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April 9, 2014

Jonathan Tobin: Why Did Kerry Lie About Israeli Blame?

Samuel G. Freedman: A resolution 70 years later for a father's unsettling legacy of ashes from Dachau

Jessica Ivins: A resolution 70 years later for a father's unsettling legacy of ashes from Dachau

Kim Giles: Asking for help is not weakness

Kathy Kristof and Barbara Hoch Marcus: 7 Great Growth Israeli Stocks

Matthew Mientka: How Beans, Peas, And Chickpeas Cleanse Bad Cholesterol and Lowers Risk of Heart Disease

Sabrina Bachai: 5 At-Home Treatments For Headaches

The Kosher Gourmet by Daniel Neman Have yourself a matzo ball: The secrets bubby never told you and recipes she could have never imagined

April 8, 2014

Lori Nawyn: At Your Wit's End and Back: Finding Peace

Susan B. Garland and Rachel L. Sheedy: Strategies Married Couples Can Use to Boost Benefits

David Muhlbaum: Smart Tax Deductions Non-Itemizers Can Claim

Jill Weisenberger, M.S., R.D.N., C.D.E : Before You Lose Your Mental Edge

Dana Dovey: Coffee Drinkers Rejoice! Your Cup Of Joe Can Prevent Death From Liver Disease

Chris Weller: Electric 'Thinking Cap' Puts Your Brain Power Into High Gear

The Kosher Gourmet by Marlene Parrish A gift of hazelnuts keeps giving --- for a variety of nutty recipes: Entree, side, soup, dessert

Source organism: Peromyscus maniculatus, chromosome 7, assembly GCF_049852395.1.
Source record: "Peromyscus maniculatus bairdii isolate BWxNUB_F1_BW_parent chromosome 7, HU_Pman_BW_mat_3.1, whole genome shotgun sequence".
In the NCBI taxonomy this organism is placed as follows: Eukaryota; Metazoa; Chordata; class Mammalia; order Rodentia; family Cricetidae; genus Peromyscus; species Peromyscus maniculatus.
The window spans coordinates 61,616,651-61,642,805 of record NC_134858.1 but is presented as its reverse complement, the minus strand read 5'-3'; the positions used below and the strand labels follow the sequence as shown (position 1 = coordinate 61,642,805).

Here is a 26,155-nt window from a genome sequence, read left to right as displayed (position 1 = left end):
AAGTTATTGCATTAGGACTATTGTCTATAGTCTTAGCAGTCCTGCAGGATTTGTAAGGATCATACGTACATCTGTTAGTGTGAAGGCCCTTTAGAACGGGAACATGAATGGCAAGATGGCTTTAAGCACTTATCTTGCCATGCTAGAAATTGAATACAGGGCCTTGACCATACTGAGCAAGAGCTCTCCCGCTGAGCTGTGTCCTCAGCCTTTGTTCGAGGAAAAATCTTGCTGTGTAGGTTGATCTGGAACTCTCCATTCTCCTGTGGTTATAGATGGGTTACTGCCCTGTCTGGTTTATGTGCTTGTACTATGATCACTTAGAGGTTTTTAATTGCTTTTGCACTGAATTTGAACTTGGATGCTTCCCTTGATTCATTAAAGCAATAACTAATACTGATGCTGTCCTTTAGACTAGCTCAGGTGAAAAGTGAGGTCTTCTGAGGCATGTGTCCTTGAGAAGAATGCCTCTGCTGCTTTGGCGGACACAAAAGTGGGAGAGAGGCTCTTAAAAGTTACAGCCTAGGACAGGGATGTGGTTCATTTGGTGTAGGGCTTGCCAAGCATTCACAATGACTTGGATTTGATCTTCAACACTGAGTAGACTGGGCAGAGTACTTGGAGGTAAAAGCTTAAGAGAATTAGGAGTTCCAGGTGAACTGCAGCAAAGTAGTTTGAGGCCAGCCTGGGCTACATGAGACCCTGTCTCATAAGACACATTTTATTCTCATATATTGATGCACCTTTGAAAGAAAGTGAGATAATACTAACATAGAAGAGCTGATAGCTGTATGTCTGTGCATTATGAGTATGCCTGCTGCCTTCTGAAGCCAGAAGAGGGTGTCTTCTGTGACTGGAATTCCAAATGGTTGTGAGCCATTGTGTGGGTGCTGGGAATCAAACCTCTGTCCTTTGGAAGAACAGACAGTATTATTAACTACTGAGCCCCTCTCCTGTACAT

April 4, 2014

Rabbi David Gutterman: The Word for Nothing Means Everything

Charles Krauthammer: Kerry's folly, Chapter 3

Amy Peterson: A life of love: How to build lasting relationships with your children

John Ericson: Older Women: Save Your Heart, Prevent Stroke Don't Drink Diet

John Ericson: Why 50 million Americans will still have spring allergies after taking meds

Cameron Huddleston: Best and Worst Buys of April 2014

Stacy Rapacon: Great Mutual Funds for Young Investors

Sarah Boesveld: Teacher keeps promise to mail thousands of former students letters written by their past selves

The Kosher Gourmet by Sharon Thompson Anyone can make a salad, you say. But can they make a great salad? (SECRETS, TESTED TECHNIQUES + 4 RECIPES, INCLUDING DRESSINGS)

April 2, 2014

Paul Greenberg: Death and joy in the spring

Dan Barry: Should South Carolina Jews be forced to maintain this chimney built by Germans serving the Nazis?

Mayra Bitsko: Save me! An alien took over my child's personality

Frank Clayton: Get happy: 20 scientifically proven happiness activities

Susan Scutti: It's Genetic! Obesity and the 'Carb Breakdown' Gene

Lecia Bushak: Why Hand Sanitizer May Actually Harm Your Health

Stacy Rapacon: Great Funds You Can Own for $500 or Less